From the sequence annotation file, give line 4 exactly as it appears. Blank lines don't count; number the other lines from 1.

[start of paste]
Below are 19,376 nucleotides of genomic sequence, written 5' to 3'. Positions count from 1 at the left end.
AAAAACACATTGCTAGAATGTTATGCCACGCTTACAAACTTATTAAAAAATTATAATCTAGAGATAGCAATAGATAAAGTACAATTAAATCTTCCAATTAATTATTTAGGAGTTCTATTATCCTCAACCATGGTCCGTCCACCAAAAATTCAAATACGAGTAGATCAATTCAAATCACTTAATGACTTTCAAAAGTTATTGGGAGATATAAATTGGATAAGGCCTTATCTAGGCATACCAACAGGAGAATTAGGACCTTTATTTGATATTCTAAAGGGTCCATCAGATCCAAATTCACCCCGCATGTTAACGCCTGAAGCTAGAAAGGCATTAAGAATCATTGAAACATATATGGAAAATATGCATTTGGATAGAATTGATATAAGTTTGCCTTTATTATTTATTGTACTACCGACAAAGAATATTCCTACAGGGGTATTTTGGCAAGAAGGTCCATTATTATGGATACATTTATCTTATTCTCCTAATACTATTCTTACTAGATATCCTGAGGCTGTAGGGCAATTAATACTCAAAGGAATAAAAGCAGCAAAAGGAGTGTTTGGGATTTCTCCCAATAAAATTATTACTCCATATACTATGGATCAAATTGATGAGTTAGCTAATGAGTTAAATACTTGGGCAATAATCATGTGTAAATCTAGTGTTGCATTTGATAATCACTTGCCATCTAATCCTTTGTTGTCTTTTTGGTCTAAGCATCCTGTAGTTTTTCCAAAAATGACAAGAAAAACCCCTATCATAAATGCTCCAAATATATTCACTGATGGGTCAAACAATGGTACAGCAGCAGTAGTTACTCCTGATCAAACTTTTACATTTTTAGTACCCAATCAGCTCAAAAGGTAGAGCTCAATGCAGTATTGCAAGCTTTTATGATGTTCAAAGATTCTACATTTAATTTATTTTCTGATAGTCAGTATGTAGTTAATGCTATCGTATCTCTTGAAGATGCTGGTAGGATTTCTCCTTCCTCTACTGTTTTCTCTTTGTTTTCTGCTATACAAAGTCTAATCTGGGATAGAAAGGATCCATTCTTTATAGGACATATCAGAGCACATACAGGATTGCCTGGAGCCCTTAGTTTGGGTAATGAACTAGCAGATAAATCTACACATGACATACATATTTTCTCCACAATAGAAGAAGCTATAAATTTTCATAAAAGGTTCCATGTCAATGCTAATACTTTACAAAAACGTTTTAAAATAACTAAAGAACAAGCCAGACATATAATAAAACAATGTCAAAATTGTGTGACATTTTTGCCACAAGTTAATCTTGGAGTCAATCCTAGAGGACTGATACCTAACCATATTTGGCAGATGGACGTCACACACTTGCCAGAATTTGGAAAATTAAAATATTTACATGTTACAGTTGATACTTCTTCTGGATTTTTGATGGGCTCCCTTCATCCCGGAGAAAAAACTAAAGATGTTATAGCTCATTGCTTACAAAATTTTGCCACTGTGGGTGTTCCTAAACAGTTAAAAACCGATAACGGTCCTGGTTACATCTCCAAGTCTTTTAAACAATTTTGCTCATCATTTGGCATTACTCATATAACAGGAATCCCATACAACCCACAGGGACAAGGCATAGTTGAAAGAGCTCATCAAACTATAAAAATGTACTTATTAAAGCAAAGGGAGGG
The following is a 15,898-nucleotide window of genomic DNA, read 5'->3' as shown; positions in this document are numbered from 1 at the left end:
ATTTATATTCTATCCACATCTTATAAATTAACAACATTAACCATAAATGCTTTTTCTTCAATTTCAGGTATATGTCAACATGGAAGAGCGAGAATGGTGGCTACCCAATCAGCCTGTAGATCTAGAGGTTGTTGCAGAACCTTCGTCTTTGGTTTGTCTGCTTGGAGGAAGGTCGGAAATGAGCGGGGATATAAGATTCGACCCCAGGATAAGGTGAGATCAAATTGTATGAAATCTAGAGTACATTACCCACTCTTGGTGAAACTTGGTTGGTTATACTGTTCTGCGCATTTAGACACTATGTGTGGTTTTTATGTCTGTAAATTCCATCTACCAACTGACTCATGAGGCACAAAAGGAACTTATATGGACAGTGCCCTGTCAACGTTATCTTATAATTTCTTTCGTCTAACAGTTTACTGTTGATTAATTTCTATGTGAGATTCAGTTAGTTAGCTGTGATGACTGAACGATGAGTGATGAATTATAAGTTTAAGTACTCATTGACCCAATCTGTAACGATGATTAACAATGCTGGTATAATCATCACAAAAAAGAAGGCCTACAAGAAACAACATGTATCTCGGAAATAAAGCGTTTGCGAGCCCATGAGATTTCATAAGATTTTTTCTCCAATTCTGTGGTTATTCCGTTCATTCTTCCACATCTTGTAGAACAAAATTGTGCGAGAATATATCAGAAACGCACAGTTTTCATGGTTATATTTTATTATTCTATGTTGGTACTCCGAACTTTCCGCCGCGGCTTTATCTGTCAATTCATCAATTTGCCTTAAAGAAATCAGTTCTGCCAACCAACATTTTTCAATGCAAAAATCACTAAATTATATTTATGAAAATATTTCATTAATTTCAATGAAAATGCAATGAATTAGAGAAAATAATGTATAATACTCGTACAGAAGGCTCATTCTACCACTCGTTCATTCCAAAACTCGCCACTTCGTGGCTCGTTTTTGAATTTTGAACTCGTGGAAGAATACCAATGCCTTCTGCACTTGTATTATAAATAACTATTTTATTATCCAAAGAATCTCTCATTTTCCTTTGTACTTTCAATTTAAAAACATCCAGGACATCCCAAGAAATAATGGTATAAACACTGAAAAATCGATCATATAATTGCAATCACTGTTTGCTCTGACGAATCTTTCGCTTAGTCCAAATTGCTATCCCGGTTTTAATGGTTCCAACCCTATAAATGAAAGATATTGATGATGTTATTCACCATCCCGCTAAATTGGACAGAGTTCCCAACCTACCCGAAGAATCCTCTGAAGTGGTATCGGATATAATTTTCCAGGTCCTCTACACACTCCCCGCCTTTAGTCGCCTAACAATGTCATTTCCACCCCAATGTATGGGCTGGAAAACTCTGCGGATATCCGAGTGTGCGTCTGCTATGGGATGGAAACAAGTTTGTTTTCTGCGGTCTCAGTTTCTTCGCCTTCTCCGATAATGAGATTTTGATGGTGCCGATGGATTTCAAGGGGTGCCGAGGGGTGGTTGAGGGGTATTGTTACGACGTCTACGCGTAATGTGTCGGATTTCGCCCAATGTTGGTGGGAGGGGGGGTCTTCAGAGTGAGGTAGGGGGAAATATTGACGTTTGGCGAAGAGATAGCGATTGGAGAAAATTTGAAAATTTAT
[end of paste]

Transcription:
ATTTATATTCTATCCACATCTTATAAATTAACAACATTAACCATAAATGCTTTTTCTTCAATTTCAGGTATATGTCAACATGGAAGAGCGAGAATGGTGGCTACCCAATCAGCCTGTAGATCTAGAGGTTGTTGCAGAACCTTCGTCTTTGGTTTGTCTGCTTGGAGGAAGGTCGGAAATGAGCGGGGATATAAGATTCGACCCCAGGATAAGGTGAGATCAAATTGTATGAAATCTAGAGTACATTACCCACTCTTGGTGAAACTTGGTTGGTTATACTGTTCTGCGCATTTAGACACTATGTGTGGTTTTTATGTCTGTAAATTCCATCTACCAACTGACTCATGAGGCACAAAAGGAACTTATATGGACAGTGCCCTGTCAACGTTATCTTATAATTTCTTTCGTCTAACAGTTTACTGTTGATTAATTTCTATGTGAGATTCAGTTAGTTAGCTGTGATGACTGAACGATGAGTGATGAATTATAAGTTTAAGTACTCATTGACCCAATCTGTAACGATGATTAACAATGCTGGTATAATCATCACAAAAAAGAAGGCCTACAAGAAACAACATGTATCTCGGAAATAAAGCGTTTGCGAGCCCATGAGATTTCATAAGATTTTTTCTCCAATTCTGTGGTTATTCCGTTCATTCTTCCACATCTTGTAGAACAAAATTGTGCGAGAATATATCAGAAACGCACAGTTTTCATGGTTATATTTTATTATTCTATGTTGGTACTCCGAACTTTCCGCCGCGGCTTTATCTGTCAATTCATCAATTTGCCTTAAAGAAATCAGTTCTGCCAACCAACATTTTTCAATGCAAAAATCACTAAATTATATTTATGAAAATATTTCATTAATTTCAATGAAAATGCAATGAATTAGAGAAAATAATGTATAATACTCGTACAGAAGGCTCATTCTACCACTCGTTCATTCCAAAACTCGCCACTTCGTGGCTCGTTTTTGAATTTTGAACTCGTGGAAGAATACCAATGCCTTCTGCACTTGTATTATAAATAACTATTTTATTATCCAAAGAATCTCTCATTTTCCTTTGTACTTTCAATTTAAAAACATCCAGGACATCCCAAGAAATAATGGTATAAACACTGAAAAATCGATCATATAATTGCAATCACTGTTTGCTCTGACGAATCTTTCGCTTAGTCCAAATTGCTATCCCGGTTTTAATGGTTCCAACCCTATAAATGAAAGATATTGATGATGTTATTCACCATCCCGCTAAATTGGACAGAGTTCCCAACCTACCCGAAGAATCCTCTGAAGTGGTATCGGATATAATTTTCCAGGTCCTCTACACACTCCCCGCCTTTAGTCGCCTAACAATGTCATTTCCACCCCAATGTATGGGCTGGAAAACTCTGCGGATATCCGAGTGTGCGTCTGCTATGGGATGGAAACAAGTTTGTTTTCTGCGGTCTCAGTTTCTTCGCCTTCTCCGATAATGAGATTTTGATGGTGCCGATGGATTTCAAGGGGTGCCGAGGGGTGGTTGAGGGGTATTGTTACGACGTCTACGCGTAATGTGTCGGATTTCGCCCAATGTTGGTGGGAGGGGGGGTCTTCAGAGTGAGGTAGGGGGAAATATTGACGTTTGGCGAAGAGATAGCGATTGGAGAAAATTTGAAAATTTAT